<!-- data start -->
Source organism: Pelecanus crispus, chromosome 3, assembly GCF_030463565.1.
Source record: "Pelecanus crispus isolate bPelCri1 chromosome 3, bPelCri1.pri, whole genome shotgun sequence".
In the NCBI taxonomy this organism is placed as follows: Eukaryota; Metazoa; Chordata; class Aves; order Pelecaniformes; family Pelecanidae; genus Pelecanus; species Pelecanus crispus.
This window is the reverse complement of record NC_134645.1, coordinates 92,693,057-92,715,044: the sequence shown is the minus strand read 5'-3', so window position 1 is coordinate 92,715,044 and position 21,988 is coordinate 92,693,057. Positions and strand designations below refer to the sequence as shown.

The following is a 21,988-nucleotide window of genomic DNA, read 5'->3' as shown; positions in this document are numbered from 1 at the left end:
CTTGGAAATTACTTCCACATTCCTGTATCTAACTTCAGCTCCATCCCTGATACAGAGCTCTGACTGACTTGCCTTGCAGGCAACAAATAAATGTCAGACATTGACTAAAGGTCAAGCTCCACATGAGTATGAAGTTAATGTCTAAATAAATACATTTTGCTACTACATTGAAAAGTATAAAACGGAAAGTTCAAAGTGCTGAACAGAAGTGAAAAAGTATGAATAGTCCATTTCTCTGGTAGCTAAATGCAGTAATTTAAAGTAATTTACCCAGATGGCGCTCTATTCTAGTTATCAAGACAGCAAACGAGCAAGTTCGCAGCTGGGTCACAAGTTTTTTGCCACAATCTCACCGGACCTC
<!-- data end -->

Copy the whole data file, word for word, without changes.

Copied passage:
Source organism: Pelecanus crispus, chromosome 3, assembly GCF_030463565.1.
Source record: "Pelecanus crispus isolate bPelCri1 chromosome 3, bPelCri1.pri, whole genome shotgun sequence".
In the NCBI taxonomy this organism is placed as follows: Eukaryota; Metazoa; Chordata; class Aves; order Pelecaniformes; family Pelecanidae; genus Pelecanus; species Pelecanus crispus.
This window is the reverse complement of record NC_134645.1, coordinates 92,693,057-92,715,044: the sequence shown is the minus strand read 5'-3', so window position 1 is coordinate 92,715,044 and position 21,988 is coordinate 92,693,057. Positions and strand designations below refer to the sequence as shown.

The following is a 21,988-nucleotide window of genomic DNA, read 5'->3' as shown; positions in this document are numbered from 1 at the left end:
CTTGGAAATTACTTCCACATTCCTGTATCTAACTTCAGCTCCATCCCTGATACAGAGCTCTGACTGACTTGCCTTGCAGGCAACAAATAAATGTCAGACATTGACTAAAGGTCAAGCTCCACATGAGTATGAAGTTAATGTCTAAATAAATACATTTTGCTACTACATTGAAAAGTATAAAACGGAAAGTTCAAAGTGCTGAACAGAAGTGAAAAAGTATGAATAGTCCATTTCTCTGGTAGCTAAATGCAGTAATTTAAAGTAATTTACCCAGATGGCGCTCTATTCTAGTTATCAAGACAGCAAACGAGCAAGTTCGCAGCTGGGTCACAAGTTTTTTGCCACAATCTCACCGGACCTC